Women's Rights Under Fire
I find it very difficult to understand what is really going on in the minds of those signing and voting on these amendments. Here are my best ideas:
1) They are deeply religious and have been fooled into believing that the anti-choice movement represents God's will on the subject. If so then firstly it's a real shame God didn't bother writing clearly in the bible that He opposed abortion - because it just doesn't say that anywhere. Meanwhile it does say that God doesn't want His followers to tell lies or be jealous of their neighbours, sleep in their husband's bed during their period, eat bacon or shellfish, etc. And there's that great line in Leviticus where it says "Any person who curseth his mother or father, must be killed.". Yet I see no amendments tabled that would bring back capital punishment for those caught playing "yo momma" in the schoolyard. Why should religious laws be applied to those of us who are not religious? If you don't believe God wants you to have an abortion - don't have one - don't try to stop me from having one.
2) They think women should have abortions earlier not later. Which is all well and good if women know they're pregnant and have access to abortion on demand when they want it. Instead women who are too young to have started their periods, post-menopausal, using contraception or who have irregular periods may not know. Or they may have been messed about by the NHS and other service providers causing needless delays. The two doctors requirement obviously delays the average UK abortion time by a certain amount. And don't forget those women who get pregnant happily but then whose life changes. Pregnancy is one of the most likely times for a partner to turn violent or walk out and there is also the situation that an existing child develops problems which the mother feels could not be properly dealt with whilst tending a new-born.
3) They think feotuses feel pain in the womb. They don't. Women on the other hand do.
4) They believe there has been an increase in viability of foetuses born before 24 weeks. There hasn't (not according to British Association of Prenatal Medicine, The Royal College of Obstetricians and Gynaecologists, the British Medical Association and The Royal College of Nursing). Furthermore so what if there was. Advances in medical science may well at some point in the super-distant future mean that an ovum can gestate to full term in a lab rather than a womb. At that point will we make it illegal for women to have periods?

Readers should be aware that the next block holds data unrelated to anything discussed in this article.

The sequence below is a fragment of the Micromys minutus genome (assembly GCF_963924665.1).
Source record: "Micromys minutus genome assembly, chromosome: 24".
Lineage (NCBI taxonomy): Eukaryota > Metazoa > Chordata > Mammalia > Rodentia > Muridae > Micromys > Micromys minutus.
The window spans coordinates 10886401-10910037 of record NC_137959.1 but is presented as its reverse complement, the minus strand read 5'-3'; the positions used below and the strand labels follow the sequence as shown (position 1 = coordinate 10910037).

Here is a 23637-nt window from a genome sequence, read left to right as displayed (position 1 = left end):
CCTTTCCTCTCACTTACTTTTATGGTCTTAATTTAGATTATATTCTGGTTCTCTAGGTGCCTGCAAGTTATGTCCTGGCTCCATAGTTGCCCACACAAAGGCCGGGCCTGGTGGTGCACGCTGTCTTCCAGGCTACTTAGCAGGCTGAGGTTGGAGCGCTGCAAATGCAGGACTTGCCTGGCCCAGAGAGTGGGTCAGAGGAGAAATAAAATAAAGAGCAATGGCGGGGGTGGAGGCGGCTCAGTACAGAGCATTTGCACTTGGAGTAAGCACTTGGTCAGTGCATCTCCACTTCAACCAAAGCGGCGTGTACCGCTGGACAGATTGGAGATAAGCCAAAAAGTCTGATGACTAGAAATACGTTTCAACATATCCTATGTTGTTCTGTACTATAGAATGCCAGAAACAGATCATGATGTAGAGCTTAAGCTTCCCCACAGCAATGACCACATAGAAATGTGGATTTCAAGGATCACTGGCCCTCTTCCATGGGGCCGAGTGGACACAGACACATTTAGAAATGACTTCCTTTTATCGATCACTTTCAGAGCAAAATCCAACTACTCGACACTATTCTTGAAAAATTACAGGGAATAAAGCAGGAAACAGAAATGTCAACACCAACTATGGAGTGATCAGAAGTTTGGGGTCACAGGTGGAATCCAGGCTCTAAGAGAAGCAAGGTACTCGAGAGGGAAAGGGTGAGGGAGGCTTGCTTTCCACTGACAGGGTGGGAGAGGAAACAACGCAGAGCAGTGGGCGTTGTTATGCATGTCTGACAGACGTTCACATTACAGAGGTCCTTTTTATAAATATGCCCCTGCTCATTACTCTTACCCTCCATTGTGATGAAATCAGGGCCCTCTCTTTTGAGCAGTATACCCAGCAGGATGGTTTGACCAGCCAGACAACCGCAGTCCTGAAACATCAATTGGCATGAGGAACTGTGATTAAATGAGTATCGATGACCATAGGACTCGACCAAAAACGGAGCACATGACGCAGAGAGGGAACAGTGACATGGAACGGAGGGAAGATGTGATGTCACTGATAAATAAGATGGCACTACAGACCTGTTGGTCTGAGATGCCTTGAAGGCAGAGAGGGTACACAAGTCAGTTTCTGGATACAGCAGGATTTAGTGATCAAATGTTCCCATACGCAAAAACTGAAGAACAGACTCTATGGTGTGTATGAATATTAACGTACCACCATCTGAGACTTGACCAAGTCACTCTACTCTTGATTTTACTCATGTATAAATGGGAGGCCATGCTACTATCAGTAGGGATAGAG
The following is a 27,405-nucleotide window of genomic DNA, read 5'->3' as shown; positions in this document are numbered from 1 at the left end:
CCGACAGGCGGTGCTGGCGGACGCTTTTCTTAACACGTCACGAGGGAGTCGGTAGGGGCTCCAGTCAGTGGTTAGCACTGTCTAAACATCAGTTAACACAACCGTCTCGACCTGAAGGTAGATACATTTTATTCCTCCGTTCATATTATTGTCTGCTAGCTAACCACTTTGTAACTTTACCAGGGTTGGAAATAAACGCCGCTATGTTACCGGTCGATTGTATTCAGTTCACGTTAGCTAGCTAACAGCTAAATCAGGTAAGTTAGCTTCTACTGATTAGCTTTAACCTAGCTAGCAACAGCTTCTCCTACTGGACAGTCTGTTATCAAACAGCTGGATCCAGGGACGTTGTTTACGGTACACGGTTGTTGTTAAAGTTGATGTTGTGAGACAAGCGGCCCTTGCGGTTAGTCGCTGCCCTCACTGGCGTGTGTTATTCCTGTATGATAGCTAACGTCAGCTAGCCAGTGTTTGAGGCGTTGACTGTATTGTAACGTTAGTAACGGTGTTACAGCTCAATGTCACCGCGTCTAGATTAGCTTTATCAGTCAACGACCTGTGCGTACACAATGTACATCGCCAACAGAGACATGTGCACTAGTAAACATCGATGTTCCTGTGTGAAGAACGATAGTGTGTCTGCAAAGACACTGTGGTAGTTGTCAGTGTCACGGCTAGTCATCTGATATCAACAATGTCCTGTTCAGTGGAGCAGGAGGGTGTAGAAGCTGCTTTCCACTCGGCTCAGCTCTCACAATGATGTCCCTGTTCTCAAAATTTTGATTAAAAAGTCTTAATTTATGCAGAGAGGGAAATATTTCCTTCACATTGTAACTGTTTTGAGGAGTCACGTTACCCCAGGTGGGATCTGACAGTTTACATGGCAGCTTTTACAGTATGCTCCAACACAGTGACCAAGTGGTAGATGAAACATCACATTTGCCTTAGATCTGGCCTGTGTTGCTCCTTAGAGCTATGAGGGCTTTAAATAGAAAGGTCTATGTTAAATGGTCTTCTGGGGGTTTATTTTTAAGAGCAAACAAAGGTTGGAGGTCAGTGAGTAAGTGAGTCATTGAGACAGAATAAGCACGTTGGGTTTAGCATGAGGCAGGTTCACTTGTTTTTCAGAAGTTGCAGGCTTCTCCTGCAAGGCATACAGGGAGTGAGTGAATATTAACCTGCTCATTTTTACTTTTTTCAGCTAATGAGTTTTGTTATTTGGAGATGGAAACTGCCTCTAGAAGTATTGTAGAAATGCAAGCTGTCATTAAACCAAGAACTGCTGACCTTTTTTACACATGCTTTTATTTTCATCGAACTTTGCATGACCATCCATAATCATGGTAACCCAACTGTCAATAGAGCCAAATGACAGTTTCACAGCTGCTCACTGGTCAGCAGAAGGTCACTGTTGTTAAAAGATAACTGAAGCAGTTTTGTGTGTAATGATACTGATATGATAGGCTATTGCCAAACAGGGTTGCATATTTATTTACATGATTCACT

5) They just hate women. That would be it. Amazingly some anti-choice campaigners suggest that there are reasons for banning abortion for the sake of the woman's physical and mental health. Which is unbelievable because in terms of physical health a pregnancy is much more dangerous than an abortion and in terms of mental health - what do you think forcing a woman to carry an unwanted foetus to full term is going to do for her mental health?
But you can do something. Just do it NOW cos the vote is really soon. There is lots of info on the Abortion Rights website. But to summarize: contact your MP. Ring 020 7219 3000 and ask for them by name. If you don't know your MP you can look them up on They Work For You or just ask the House of Commons switchboard (number above) to check for you who is the MP for where you live. When you get through you may get to speak to your MP or if they are not available a researcher or sometimes and answering machine - just let them know you are a constituent and you support 24 weeks. Ask them to vote against the reductions in the time limit being proposed. Alternatively you can email them again through They Work For You. Do it soon though - the vote is Tuesday night.
And on Tuesday from 5.30pm there will be a protest outside the House of Commons. Please come along if you can. Details again on the Abortion Rights website.
* Abortion is currently the only medical procedure in the UK which requires two doctors signatures, there are also many GPs who react to requests for abortion by berating women, refusing to refer and delaying tactics. Typically women who seek terminations on the NHS have to wait several weeks. Even those able to pay privately are often delayed.